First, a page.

Mainz 05[edit]

Upon his retirement playing for 1. FSV Mainz 05, Klopp was appointed as the club's manager. He remained as manager for seven years, during which time he led the team to its first appearance in the Bundesliga, and qualification for the 2005–06 UEFA Cup. At the end of the 2006–07 season, Mainz 05 were relegated, but Klopp chose to remain with the club. However, because they were not able to achieve promotion, he resigned at the end of the 2007–08 season. He finished with a record of 109 wins, 78 draws, and 83 losses.[4]

Borussia Dortmund[edit]

Klopp with Borussia Dortmund in 2010.

In May 2008, Klopp was approached to become the new manager of Borussia Dortmund, eventually signing a two-year contract at the club, which had finished in a disappointing 13th place under previous manager Thomas Doll. In his first season in charge, Klopp guided Borussia Dortmund to win the T-Home Supercup, defeating German champions Bayern Munich.[5] Klopp took the club to a sixth-place finish in his first season in charge, and a fifth-place finish in the season after that, before leading the club to successive Bundesliga titles in the 2010–11 and 2011–12 seasons.[6][7]

During the 2011–12 Bundesliga season, the 81 points accrued by Borussia Dortmund was the greatest points tally ever amassed in Bundesliga history and the 47 points earned in the second half of the season also set a new record. Borussia Dortmund's 25 league wins equalled Bayern Munich's 1972–73 milestone, while their 28-league match unbeaten sequence was the best ever recorded in a single German top-flight season.[8] The record number of points (for the whole season and the second half of the season) and the record number of league wins set or equalled by Borussia Dortmund in the 2011–2012 season were broken by FC Bayern Munich in the 2012–2013 season. On 12 May 2012, Klopp made Borussia Dortmund history by sealing the club's first ever domestic double, by defeating Bayern Munich 5–2 to win the DFB-Pokal. Klopp described the double as being "better than (he) could have imagined".[9][10][11]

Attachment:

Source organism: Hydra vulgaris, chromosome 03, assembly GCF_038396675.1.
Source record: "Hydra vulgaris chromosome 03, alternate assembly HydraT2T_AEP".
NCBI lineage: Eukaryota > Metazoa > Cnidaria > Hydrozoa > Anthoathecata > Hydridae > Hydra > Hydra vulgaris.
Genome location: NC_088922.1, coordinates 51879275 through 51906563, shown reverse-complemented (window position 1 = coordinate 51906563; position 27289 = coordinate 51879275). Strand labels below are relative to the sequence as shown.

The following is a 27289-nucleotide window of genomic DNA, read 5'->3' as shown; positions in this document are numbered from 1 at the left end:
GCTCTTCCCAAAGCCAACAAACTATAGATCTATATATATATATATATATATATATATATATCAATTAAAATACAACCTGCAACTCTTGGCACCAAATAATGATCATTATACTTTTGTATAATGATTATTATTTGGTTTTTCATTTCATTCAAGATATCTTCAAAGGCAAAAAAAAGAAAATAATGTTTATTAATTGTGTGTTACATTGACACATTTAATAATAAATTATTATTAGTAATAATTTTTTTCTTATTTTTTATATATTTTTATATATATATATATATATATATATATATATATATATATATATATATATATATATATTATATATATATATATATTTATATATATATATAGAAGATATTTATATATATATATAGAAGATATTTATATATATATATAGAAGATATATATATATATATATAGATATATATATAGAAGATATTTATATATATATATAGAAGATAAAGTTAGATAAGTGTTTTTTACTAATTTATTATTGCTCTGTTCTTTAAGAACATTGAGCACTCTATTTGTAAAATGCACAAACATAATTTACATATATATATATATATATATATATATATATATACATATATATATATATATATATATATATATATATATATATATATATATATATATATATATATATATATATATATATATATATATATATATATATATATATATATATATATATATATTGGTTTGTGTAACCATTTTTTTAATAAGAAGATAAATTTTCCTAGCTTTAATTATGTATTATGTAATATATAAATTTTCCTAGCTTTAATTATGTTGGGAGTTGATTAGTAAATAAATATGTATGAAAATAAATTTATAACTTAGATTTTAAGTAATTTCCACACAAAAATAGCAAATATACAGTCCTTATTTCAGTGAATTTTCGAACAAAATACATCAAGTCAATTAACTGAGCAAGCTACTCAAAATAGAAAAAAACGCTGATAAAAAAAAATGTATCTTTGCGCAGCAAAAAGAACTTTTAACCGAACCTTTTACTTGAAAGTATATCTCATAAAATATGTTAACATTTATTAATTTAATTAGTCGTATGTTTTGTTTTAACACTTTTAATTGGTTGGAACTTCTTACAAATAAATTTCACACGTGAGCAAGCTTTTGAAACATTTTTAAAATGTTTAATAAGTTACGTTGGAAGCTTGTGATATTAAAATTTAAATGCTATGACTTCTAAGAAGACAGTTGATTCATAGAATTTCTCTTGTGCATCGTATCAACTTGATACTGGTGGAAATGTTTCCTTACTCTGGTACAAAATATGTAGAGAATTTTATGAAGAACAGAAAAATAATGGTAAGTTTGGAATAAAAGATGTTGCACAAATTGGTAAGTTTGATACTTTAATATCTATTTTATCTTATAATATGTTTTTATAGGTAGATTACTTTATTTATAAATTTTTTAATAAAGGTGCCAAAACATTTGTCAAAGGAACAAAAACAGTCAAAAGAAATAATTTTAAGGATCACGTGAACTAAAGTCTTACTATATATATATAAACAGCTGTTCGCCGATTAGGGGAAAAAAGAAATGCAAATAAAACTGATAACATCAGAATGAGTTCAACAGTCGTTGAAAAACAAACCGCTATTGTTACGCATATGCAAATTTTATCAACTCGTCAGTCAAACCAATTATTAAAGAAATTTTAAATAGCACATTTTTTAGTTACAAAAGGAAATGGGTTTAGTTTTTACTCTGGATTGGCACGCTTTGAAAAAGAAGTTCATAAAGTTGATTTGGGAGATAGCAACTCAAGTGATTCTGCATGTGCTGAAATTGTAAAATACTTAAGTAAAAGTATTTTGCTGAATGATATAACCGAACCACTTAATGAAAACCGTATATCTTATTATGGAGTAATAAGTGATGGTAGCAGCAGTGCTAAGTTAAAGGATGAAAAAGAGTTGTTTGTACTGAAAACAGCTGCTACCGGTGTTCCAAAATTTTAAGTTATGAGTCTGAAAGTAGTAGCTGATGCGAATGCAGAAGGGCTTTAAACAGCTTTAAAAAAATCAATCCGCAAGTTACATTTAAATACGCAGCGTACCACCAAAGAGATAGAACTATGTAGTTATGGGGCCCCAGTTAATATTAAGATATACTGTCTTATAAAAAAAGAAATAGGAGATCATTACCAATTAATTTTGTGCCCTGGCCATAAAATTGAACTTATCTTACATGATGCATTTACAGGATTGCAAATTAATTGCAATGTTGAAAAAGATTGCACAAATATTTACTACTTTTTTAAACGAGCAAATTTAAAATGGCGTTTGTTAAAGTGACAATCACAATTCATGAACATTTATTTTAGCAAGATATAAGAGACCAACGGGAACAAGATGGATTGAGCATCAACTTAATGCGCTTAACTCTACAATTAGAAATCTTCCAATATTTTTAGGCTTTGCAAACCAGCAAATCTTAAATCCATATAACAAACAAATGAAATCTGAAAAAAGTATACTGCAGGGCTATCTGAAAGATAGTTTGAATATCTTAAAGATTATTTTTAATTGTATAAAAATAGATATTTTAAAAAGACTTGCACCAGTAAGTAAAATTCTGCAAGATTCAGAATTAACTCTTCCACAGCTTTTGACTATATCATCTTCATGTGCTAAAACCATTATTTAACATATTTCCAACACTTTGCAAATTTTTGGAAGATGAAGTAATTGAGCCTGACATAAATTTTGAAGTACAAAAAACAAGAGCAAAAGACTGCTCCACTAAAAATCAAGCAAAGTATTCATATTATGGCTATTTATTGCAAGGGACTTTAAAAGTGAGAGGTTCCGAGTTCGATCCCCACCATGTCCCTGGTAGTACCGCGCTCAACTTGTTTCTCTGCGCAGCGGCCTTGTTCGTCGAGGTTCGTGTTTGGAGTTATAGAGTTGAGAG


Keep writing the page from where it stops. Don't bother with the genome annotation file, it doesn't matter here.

Klopp in 2011

Borussia Dortmund's league form during the 2012–13 season was not as impressive as in the previous campaign, with Klopp insisting that his team would focus on the Champions League to make up for their disappointing run in that competition in the previous season. Klopp's team were drawn against Manchester City, Real Madrid and Ajax in the competition's group of death. However, they did not lose a game, topping the group with some impressive performances, especially against José Mourinho's Madrid side. Borussia Dortmund progressed all the way to the final, meeting Real Madrid again in the semi final stages of the competition. After an excellent result against them at home in the first leg, a 4–1 victory, a 2–0 loss meant Dortmund only narrowly progressed to the final.[12] Dortmund lost the final 1–2 to Bayern Munich, with an 89th-minute goal from Arjen Robben.[13]